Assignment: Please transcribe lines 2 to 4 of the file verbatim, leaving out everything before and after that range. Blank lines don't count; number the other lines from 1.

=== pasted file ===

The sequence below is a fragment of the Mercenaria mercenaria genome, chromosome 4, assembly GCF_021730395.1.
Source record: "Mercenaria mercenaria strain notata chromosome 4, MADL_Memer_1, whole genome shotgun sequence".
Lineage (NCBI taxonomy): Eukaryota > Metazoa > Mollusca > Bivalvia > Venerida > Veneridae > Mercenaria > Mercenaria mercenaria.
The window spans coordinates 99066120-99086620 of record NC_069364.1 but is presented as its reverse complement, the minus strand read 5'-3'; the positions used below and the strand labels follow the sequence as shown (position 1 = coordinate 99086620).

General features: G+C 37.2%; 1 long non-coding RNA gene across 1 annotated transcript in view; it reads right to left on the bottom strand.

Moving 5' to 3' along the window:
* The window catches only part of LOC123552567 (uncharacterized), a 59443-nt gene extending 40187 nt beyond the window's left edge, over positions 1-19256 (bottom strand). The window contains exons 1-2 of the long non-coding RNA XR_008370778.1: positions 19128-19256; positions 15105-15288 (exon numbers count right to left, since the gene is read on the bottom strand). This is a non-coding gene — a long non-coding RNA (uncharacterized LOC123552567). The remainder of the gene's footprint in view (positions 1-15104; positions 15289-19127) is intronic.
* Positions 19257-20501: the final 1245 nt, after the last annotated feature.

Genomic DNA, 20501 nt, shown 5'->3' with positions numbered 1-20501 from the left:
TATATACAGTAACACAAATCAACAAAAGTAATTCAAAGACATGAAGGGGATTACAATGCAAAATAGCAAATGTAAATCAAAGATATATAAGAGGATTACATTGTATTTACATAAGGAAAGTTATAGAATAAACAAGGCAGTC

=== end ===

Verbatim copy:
Source record: "Mercenaria mercenaria strain notata chromosome 4, MADL_Memer_1, whole genome shotgun sequence".
Lineage (NCBI taxonomy): Eukaryota > Metazoa > Mollusca > Bivalvia > Venerida > Veneridae > Mercenaria > Mercenaria mercenaria.
The window spans coordinates 99066120-99086620 of record NC_069364.1 but is presented as its reverse complement, the minus strand read 5'-3'; the positions used below and the strand labels follow the sequence as shown (position 1 = coordinate 99086620).